Sunday Concert, 1969 United Artists
01. In A Windowpane
Recorded at a March 1969 concert in Toronto, this holds more interest than the usual
live album because about half of the songs are Lightfoot compositions that had not been
previously recorded in the studio. Accompanied by Red Shea on lead guitar and Rick Haynes
on bass, he also mixed old favorites like "I'm Not Sayin'" and "Canadian
Railroad Trilogy" with the new material on this set, which has good (though not
outstanding) sound. These then-new songs aren't among his classics, but are up to the
general high standard of his '60s work, with the socially conscious "The Lost
Children" and the poetic "Leaves of Grass" standing out as lyrical
highlights. This is the only one of Lightfoot's '60s United Artists albums that is not
included on The United Artists Collection; EMI reissued it on CD in 1996. -- Richie
Unterberger, All-Music Guide
|Gordon Lightfoot - Guitar, Piano, Vocals
Bruce Harris - Executive Producer
Elliott Mazer - Producer
Leslie Berman - Liner Notes
Henry Marquez - Art Direction
Lesley Lewis - Design
Jason Arnold - Digital Mastering
Viviana Chan - Project Coordinator
LuAnn Graffeo - Art Direction
It was the end of March 1969, Dwight D. Eisenhower had just died, John Lennon was holding a bed-in in Amsterdam, George Harrison had just been fined for marijuana possession in London, and Gordon Lightfoot was holding a three-day series of concerts at Massey Hall in Toronto on the 29th, 30th and 31st. Tickets were $300, $4.00 and $5.00, and every night was sold out.
The day before the concerts started, Lightfoot spoke to the “Toronto Star“. He said he'd just formed Early Morning Rain Productions to manage his affairs, and that Al Mair from Apex Records - the company that manufactured United Artists Records in Cnadam, was to head it up. This was Lightfoot's declaration of independance; he wanted more control over every aspect of his career. After he taped the concert on Sunday March 30th, he sent it to United Artists to work off his five-album commitement to them. Then Lightfoot's manager, Albert Grossman, negotiated a new deal witrh Warner Brothers, and - shortly after that - Lightfoot dismissed Grossman, leaving himself incontestably in control of what was now a career reaching its zenith.
The Warner Brothers contract would herald Lightfoot's breakthrough in the United States, but when he spoke to the “Toronto Star“in March 1969, he bemoaned the fact that his last concert tour in the United States had sold out virtually everywhere, even though he hadn't seen a cent from it. Ten thousand dollars alone had gone to a legal firm in New York, he said grimly. "I suppose I sound like a businessman," he concluded, "but it isn't true. Come to a concert this weekend if you really want to understand where I'm at."
The Sunday concert wasn't reviewed - but the Saturday concert was. The “Toronto Star“ despatched their music columnist, Jack Batten, now a Who Dunnit writer and movie reviewer on local radio, but then one of Canada's most perceptive music journalist. He had written an extended profile of Lightfoot for “Saturday Night“magazine a few months earlier that stands as one of the best pieces on the man.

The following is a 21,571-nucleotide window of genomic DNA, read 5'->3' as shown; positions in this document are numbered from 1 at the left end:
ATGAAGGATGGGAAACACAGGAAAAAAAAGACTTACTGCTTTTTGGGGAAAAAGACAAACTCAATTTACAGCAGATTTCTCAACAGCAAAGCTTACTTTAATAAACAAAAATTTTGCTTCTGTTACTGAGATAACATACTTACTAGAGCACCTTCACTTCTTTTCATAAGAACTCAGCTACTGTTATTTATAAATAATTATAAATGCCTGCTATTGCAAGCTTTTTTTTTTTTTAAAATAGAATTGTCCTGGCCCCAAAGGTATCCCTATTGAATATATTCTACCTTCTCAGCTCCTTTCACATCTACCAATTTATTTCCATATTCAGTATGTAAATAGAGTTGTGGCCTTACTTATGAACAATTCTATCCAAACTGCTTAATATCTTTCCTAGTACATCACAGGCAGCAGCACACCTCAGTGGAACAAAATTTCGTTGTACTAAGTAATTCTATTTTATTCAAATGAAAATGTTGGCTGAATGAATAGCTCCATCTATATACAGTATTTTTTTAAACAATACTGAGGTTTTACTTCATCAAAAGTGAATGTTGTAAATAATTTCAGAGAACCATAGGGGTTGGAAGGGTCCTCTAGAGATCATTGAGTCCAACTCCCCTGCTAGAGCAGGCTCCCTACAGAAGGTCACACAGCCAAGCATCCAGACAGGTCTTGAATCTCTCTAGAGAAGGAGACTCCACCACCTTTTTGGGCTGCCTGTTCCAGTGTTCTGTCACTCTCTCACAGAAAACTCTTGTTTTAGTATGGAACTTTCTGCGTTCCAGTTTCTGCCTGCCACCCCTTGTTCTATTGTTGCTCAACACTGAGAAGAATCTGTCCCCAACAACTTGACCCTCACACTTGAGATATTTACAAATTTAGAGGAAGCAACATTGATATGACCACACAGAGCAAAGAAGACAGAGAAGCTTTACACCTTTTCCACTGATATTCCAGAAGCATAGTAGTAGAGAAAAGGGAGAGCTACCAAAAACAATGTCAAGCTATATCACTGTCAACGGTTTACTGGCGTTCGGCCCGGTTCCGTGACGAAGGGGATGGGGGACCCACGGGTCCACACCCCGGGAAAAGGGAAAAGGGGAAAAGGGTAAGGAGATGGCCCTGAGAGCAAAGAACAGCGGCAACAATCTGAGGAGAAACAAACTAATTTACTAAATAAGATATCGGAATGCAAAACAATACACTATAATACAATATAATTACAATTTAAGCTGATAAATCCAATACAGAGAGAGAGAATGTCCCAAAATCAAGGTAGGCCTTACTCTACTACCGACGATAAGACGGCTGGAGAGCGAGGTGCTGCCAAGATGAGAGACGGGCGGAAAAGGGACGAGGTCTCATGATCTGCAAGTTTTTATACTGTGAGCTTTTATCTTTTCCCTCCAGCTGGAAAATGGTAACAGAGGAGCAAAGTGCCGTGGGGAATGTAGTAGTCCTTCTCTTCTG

Here is what Jack Batten had to say about the Saturday Concert:
Probably it's the utter Canadian-ness of Gordon Lightfoot that makes him so appealing to the rest of us, that enables him to pack Massey Hall with his roaring, worshipping devotees as he did Saturday night in the first concert of a three days festival ending tonight [Monday March 31st].
Lightfoot is the walking, breathing, singing, writing embodiment of Canada, as contradictory as the country, just as full of greatness and just as prone to tumbling fits of banality. Who but a Canadian, who but Gordon Lightfoot, could perform a song trhat is just plain magnificient, “The Canadian Railroad Trilogy“, and only a few moments later sing a song as patently a dog as “Divorce Country Style“?. And, of course, LIghtfoot write both songs - in fact, every song he performed.
Lightfoot handles language in the same way as that other eminently Canadian artist Morley Callaghan. Both men select their words from a 146basic narrow vocabulary, and the sound of their language is simple, even naive, but its cumulative impact is something more moving. In LIghtfoot's best songs, when all the simple words come together, as in "Bitter Green" and "Affair on Eighth Avenue" to mention two beauties, Lightfoot defines an experience in a way that seems ultimate and final.
The ideas reflected in his songs tend to come from a fairly small range and after a while you begin to recognise recurring Lightfoot themes. His songs say that woman's most satisfying relationships come from children, that wise men aren't always wise, that men are at their best in manly occupations, like driving trucks and talking in strange cafes, and that war isn't at all a manly pastime.
These ideas turn in variations in song after song, always sounding just a little bit different, always interesting, always welcome, always leaving the imprint of a fine craftsman at work. And for us, because Gordon Lightfoot is the working craftsman, the ideas themselves somehow also sound exclusively Canadian.
Colin Escott, Toronto November 1992